The 2007 campaign of the Porolissum Forum Project was conducted June 18-July 31, 2007 with a Team of about 40 members. The two primary objectives of the 2007 campaign were to explore the presumed basilica on the north side of the forum and to excavate some 30 meters to the south of the Forum's courtyard where a post-Roman pottery kiln was discovered in 2003 and where the magnetometry results indicated a series of round features consistant with pottery kilns.
Beginning with the latter, no pottery kilns were revealed; however, our team excavated portions of two large structures, one of concrete and stone masonry and the other of brick. In Trench 9 we unearthed the corner of a substantial architectural feature whose walls are 70 cm thick. Two phases are apparent - the initial building and a modification to the structure whereby two crude walls were added as well as a ceramic water conduit with outward flow. Too little of the structure was excavated and, thus, there was no evidence for the function of the structure in its first phase. Hypotheses ranging from a monumental entrance into the Forum and a temple have been posed. In the later, possibly post-Roman phase, the structure was converted into a feature that required the drainage of water, possibly a public fountain or a cistern. One crude wall was built to abutt the western wall of the original structure as if to rienforce the wall; another crude wall of about 25 cm was erected some 4 meters to the east, just to one side of a ceramic water conduit. The fragments of two large storage vessels were unearthed just outside this structure.
Trench 9.3 revealed an unusual feature in the final days of the season. The corner of a brick structure was unearthed. This stucture was set into the ground and was, thus, essentially subterranean. It had a vaulted roof and the walls rose at least 2.3 meters to the bottom of the vault (we did not have time to excavate to the floor). This is the first brick structure ever to have been discovered at Porolissum and is unusual throughout the northern provinces of the Empire where the use of locally available stone was the norm. The walls were lined with cocciopesto. Two widely different hypotheses have been suggested, but we must wait until the 2008 season to verify the function of this structure. Ultimately the vaulted roof collapsed and residents of Porolissum filled in the gap in the earth with stone and earth. It was around this time that the stone feature in Trench 9 was renovated and the drain installed.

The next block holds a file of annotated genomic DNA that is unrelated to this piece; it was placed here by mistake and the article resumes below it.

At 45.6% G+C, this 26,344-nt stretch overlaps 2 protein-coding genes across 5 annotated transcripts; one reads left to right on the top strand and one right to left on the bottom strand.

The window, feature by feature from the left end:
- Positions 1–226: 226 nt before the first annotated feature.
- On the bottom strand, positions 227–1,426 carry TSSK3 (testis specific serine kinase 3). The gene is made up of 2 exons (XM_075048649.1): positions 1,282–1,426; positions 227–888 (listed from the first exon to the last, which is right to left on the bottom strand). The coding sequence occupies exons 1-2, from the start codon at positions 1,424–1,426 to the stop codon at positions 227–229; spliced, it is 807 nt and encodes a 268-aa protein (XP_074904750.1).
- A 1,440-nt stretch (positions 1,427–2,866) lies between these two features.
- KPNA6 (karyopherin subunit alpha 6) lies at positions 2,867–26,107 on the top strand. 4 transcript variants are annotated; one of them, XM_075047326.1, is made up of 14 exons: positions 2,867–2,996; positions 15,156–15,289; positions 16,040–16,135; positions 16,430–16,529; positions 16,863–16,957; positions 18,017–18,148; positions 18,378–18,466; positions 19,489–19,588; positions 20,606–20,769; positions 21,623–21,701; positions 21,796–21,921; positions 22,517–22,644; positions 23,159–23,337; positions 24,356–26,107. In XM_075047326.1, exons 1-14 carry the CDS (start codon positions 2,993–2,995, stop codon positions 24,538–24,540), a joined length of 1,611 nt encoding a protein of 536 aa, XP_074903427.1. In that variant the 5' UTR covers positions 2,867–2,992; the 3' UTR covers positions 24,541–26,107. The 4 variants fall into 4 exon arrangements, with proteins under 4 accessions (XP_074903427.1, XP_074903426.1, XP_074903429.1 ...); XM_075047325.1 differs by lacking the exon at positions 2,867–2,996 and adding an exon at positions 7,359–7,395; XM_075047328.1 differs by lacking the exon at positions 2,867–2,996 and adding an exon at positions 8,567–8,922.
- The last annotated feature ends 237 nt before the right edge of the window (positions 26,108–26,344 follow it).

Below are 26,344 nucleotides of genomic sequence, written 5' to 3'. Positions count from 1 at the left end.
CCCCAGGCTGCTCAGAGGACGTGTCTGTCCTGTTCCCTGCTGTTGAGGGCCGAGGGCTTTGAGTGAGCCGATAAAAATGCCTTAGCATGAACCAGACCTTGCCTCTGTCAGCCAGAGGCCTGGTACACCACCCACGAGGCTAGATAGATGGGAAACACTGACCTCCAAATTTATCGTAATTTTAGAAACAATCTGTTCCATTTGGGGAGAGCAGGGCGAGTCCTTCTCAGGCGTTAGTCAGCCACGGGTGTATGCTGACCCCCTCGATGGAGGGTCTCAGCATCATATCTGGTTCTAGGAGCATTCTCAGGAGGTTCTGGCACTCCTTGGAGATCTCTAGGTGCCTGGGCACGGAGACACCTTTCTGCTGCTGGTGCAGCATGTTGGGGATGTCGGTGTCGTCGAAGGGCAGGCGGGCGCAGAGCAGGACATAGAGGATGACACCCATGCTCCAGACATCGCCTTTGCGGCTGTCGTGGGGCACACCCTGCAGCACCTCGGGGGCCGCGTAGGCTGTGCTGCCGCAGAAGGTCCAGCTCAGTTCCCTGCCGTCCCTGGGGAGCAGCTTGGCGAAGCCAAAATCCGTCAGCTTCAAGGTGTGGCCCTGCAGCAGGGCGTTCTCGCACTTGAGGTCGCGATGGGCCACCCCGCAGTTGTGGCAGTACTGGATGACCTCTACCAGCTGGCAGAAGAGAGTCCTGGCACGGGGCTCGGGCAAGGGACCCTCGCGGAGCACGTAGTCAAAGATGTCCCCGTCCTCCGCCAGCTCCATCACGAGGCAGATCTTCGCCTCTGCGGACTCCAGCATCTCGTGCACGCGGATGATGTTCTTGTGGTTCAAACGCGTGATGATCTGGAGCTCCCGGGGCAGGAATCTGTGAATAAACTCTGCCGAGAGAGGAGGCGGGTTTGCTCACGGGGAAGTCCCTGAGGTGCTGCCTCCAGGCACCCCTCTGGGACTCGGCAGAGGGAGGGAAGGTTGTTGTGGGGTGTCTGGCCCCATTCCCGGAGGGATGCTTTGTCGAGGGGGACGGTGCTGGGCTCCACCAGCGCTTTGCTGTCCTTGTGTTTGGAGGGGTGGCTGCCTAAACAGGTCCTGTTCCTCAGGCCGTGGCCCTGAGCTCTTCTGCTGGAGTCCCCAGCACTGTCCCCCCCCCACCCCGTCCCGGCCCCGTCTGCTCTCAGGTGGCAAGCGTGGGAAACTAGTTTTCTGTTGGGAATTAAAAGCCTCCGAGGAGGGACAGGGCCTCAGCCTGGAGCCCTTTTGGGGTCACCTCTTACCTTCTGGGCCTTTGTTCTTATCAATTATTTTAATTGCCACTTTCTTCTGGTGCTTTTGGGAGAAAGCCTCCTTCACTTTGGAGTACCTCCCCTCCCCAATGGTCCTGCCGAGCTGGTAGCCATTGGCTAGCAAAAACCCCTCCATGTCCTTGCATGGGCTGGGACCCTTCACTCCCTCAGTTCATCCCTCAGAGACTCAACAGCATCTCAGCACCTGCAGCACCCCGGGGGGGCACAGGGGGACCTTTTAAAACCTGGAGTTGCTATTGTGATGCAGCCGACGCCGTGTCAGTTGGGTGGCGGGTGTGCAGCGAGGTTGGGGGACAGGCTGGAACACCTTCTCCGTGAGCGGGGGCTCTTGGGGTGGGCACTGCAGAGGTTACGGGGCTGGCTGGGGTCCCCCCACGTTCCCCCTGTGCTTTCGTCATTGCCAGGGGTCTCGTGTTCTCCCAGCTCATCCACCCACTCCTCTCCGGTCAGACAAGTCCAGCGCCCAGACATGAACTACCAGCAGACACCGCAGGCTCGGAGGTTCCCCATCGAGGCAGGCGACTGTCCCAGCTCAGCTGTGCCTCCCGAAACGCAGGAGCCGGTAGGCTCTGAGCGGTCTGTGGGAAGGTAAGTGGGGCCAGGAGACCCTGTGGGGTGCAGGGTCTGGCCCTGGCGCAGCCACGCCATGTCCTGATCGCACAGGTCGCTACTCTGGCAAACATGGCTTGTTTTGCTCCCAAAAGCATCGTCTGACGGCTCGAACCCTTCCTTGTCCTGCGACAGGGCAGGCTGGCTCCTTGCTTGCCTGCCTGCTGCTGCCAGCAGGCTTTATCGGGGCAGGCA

The area of the presumed basilica (Trenches 10 and 11) presented other enigmas. The basilica appears to have measured 17 meters in width from the northern collonade of the courtyard to the rear wall of the structure. It was built upon the remains of a timber building (Trajanic/Hadrianic), which was probably one of Porolissum's original fortresses. The length of the basilica is not clear since there were several later structures overlying the original stone structure. The central portion of the basilica was heated, as a hypocaust system indicates. The roof may have been vaulted as a thick layer of rubble and decomposed concrete suggest. The stone structure was destroyed in some manner, possibly during the late Roman period, but the causes are heretofore unknown.
During the late Roman phase, the area served a different function involving water. Several heavy walls were erected as were a series of at least four small basins which were lined with plaster. By this time, many features of the presumed forum had been transformed into residential and industrial areas. The late feature with the the water basins may have been a small private bath (within a house?) or an industrial area, such as a tannery or a fuller's shop. Within Trench 10, we excavated a short section of the same late ditch encountered in Trench 4 in 2006. There is still no solid evidence to suggest when the trench was dug; however, it seems to have served for a brief period of time.
The artifact/ecofact assemblage was interesting as well. Of approximately 100 kg of pottery, a small number of examples were imported from other areas of the Roman Empire (Italy, South Spain and Gaul). All examples dated to the first half of the 2nd century AD. Also of great interest was a large collection of post-Roman artifacts crafted from animal bone and a series of regionally manufactured red-slipped pottery with close affinities to late African red-slipped pottery. A number of late 2nd and early 3rd century coins were unearthed as were several copper alloy objects, including a bracelet and the end of a flute or whistle. We observed a typical range of animal bone (cattle, pig, sheep/goat) as well as the remains of four dogs.